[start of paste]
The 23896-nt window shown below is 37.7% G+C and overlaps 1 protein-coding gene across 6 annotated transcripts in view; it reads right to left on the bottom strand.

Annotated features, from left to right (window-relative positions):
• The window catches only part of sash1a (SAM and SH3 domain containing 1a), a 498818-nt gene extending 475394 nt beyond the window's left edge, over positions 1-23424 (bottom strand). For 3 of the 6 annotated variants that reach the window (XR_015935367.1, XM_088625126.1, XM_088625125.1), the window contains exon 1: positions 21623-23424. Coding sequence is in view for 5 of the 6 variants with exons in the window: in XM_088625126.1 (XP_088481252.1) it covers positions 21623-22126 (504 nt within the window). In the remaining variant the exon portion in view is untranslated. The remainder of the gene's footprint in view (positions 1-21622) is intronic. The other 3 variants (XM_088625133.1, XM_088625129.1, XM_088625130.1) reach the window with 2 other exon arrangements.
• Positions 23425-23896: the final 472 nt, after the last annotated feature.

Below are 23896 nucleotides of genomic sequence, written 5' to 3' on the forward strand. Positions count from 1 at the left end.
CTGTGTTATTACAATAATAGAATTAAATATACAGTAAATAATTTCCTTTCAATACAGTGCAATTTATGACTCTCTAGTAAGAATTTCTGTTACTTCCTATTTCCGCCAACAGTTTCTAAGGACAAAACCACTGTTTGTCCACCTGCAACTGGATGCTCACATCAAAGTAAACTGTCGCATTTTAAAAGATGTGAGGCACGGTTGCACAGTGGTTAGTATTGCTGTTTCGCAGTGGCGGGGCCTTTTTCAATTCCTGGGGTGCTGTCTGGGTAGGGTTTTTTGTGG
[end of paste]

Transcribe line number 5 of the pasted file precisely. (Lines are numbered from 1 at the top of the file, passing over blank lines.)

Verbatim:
Below are 23896 nucleotides of genomic sequence, written 5' to 3' on the forward strand. Positions count from 1 at the left end.